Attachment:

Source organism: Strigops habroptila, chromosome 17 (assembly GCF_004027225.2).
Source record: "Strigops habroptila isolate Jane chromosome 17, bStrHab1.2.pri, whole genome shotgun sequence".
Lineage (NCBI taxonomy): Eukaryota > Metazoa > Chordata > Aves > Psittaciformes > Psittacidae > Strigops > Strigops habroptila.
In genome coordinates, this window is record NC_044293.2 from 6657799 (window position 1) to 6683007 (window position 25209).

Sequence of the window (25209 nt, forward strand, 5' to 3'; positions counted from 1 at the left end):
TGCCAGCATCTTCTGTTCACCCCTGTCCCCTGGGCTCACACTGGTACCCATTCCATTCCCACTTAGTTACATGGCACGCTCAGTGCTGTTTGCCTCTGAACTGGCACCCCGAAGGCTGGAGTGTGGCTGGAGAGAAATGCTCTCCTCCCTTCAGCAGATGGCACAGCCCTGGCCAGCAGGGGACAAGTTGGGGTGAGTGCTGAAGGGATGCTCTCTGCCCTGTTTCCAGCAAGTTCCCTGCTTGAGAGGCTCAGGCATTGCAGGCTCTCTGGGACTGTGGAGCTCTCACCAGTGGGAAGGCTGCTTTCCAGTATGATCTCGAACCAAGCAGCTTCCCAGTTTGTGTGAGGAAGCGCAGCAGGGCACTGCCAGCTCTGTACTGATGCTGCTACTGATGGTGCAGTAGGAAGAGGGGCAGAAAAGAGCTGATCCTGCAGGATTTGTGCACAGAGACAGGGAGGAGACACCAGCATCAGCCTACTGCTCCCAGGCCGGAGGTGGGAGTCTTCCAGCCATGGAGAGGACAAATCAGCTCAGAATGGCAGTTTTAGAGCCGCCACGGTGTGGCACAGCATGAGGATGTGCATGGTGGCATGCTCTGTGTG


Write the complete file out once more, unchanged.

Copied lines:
Source organism: Strigops habroptila, chromosome 17 (assembly GCF_004027225.2).
Source record: "Strigops habroptila isolate Jane chromosome 17, bStrHab1.2.pri, whole genome shotgun sequence".
Lineage (NCBI taxonomy): Eukaryota > Metazoa > Chordata > Aves > Psittaciformes > Psittacidae > Strigops > Strigops habroptila.
In genome coordinates, this window is record NC_044293.2 from 6657799 (window position 1) to 6683007 (window position 25209).

Sequence of the window (25209 nt, forward strand, 5' to 3'; positions counted from 1 at the left end):
TGCCAGCATCTTCTGTTCACCCCTGTCCCCTGGGCTCACACTGGTACCCATTCCATTCCCACTTAGTTACATGGCACGCTCAGTGCTGTTTGCCTCTGAACTGGCACCCCGAAGGCTGGAGTGTGGCTGGAGAGAAATGCTCTCCTCCCTTCAGCAGATGGCACAGCCCTGGCCAGCAGGGGACAAGTTGGGGTGAGTGCTGAAGGGATGCTCTCTGCCCTGTTTCCAGCAAGTTCCCTGCTTGAGAGGCTCAGGCATTGCAGGCTCTCTGGGACTGTGGAGCTCTCACCAGTGGGAAGGCTGCTTTCCAGTATGATCTCGAACCAAGCAGCTTCCCAGTTTGTGTGAGGAAGCGCAGCAGGGCACTGCCAGCTCTGTACTGATGCTGCTACTGATGGTGCAGTAGGAAGAGGGGCAGAAAAGAGCTGATCCTGCAGGATTTGTGCACAGAGACAGGGAGGAGACACCAGCATCAGCCTACTGCTCCCAGGCCGGAGGTGGGAGTCTTCCAGCCATGGAGAGGACAAATCAGCTCAGAATGGCAGTTTTAGAGCCGCCACGGTGTGGCACAGCATGAGGATGTGCATGGTGGCATGCTCTGTGTG